When the old medical missionary had finished telling her story, John Bell asked her, in light of her experience, what stood out for her in the gospel passage.  And she replied without hesitation that the most important thing for her was that when Jesus went into where the 12 year old girl was, he took her by the hand.  Because touch can be an amazingly powerful thing, especially for one who is untouchable.

Today’s gospel is about healing, but even more so, it is about touch.

Jairus falls at Jesus feet and begs him repeatedly “come and lay your hands on my daughter, so that she may be made well and live.”

The woman with the hemorrhage forces her way through the crowd and comes up behind Jesus, thinking to herself, “If I but touch his clothes I will be made well.”  And she touches his cloak, and immediately she is healed of her disease.

Jesus turns about in the crowd and says “who touched me?”

And Jesus goes into where the child lays, takes her by the hand and says “Talitha cum” which means little girl, get up.”  And immediately she gets up and begins to walk about.

What is it that’s so powerful about touch in these stories?

For those who are the untouchables, for the parts of each one of us that are untouchable, touch may be the most powerful thing of all. 

For the young girl who is having her first period in a culture which treats such things as taboo, and forbids contact, the fear of losing the touch of another human may be overwhelming when the bleeding starts.

For the woman who’s bleeding never stops, who is described in the greek text as “gushing with blood”, a woman who will never know the touch of a man, who will never be able to have children, who lives alone on the margins of society, who has endured twelve years of this and spent every penny she had, the touch of another loving human must seem too much to hope for.

Touch I suppose is something we take for granted until we lose it.  And then the consequences can be devastating.  You don’t have to take my word for it.  You can ask people right here who were made to feel untouchable in the 80’s and 90’s when AIDS struck, giving rise to powerful fears and prejudices and taboos, right here in Ottawa.  These people know what it’s like when others are afraid to touch you.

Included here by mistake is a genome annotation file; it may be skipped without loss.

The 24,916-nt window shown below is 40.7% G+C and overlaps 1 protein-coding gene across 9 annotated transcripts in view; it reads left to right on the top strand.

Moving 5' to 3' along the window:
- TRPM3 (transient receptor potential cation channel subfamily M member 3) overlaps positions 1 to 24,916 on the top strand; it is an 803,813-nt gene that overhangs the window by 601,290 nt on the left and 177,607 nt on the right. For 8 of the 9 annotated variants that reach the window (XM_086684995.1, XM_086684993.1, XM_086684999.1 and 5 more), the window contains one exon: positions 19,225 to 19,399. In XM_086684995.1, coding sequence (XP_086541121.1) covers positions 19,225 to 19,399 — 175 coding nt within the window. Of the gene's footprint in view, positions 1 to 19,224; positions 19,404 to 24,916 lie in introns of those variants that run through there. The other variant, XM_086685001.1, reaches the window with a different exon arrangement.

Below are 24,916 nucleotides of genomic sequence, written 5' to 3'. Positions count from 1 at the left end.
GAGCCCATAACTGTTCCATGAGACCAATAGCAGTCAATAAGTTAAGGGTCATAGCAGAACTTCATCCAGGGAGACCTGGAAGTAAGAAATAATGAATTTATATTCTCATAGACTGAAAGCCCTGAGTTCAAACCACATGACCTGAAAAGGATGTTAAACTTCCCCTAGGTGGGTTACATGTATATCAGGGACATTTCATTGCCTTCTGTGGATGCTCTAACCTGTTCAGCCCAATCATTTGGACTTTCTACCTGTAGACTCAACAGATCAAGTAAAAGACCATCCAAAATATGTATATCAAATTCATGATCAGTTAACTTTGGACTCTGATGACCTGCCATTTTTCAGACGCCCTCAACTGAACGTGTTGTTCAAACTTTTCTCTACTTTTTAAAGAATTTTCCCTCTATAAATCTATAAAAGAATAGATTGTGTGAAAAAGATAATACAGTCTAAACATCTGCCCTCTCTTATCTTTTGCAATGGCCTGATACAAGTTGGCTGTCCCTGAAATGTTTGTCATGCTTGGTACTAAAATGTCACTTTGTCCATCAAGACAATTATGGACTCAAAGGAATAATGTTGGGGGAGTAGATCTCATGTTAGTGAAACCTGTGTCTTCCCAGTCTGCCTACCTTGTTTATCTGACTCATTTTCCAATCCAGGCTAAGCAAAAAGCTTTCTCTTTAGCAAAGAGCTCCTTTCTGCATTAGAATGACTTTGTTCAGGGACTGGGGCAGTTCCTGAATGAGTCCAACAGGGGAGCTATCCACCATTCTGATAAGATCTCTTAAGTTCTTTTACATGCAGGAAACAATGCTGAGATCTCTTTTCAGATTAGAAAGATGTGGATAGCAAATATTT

Jesus went into where the child was and touched her.  In so doing he made himself unclean, because in Jesus day that’s what happened when you touched a dead body.  The woman with the hemorrhage broke the law when she touched Jesus.  She was unclean and her touch made Jesus unclean.  That’s why she trembled with fear when Jesus turned around and said “Who touched my clothes?”

Now we don’t have the same notions of pure and impure, clean and unclean, that existed in Jesus day.  But we still have our taboos, we have our fears and prejudices, we have our ways of dividing people into right and wrong, good and bad.  And within us, each one of us has our own dark place, our place of embarrassment or shame, the bit of us that we don’t dare reveal to anyone else. 

Today’s gospel is saying that God isn’t too good to go there.  We don’t have to hide stuff from Jesus.  Like the woman, we can tell him the whole truth, the whole, risky, messy, embarrassing, scandalous truth, and there is nothing we can say, there is nothing we can do, there is nothing about us that will stop Jesus from touching us, even if the whole world thinks we are untouchable.
Jesus comes to us where we are, as we are, in our muck and in our glory, and touches us.  Nothing will stop him.  He will break down social barriers, overcome taboos, ignore our rules, violate laws, become unclean, associate with riff-raff, make himself vulnerable, and do whatever it takes to touch us, make us well and give us life.

Come and lay your hands on my little daughter so that she may made well and live.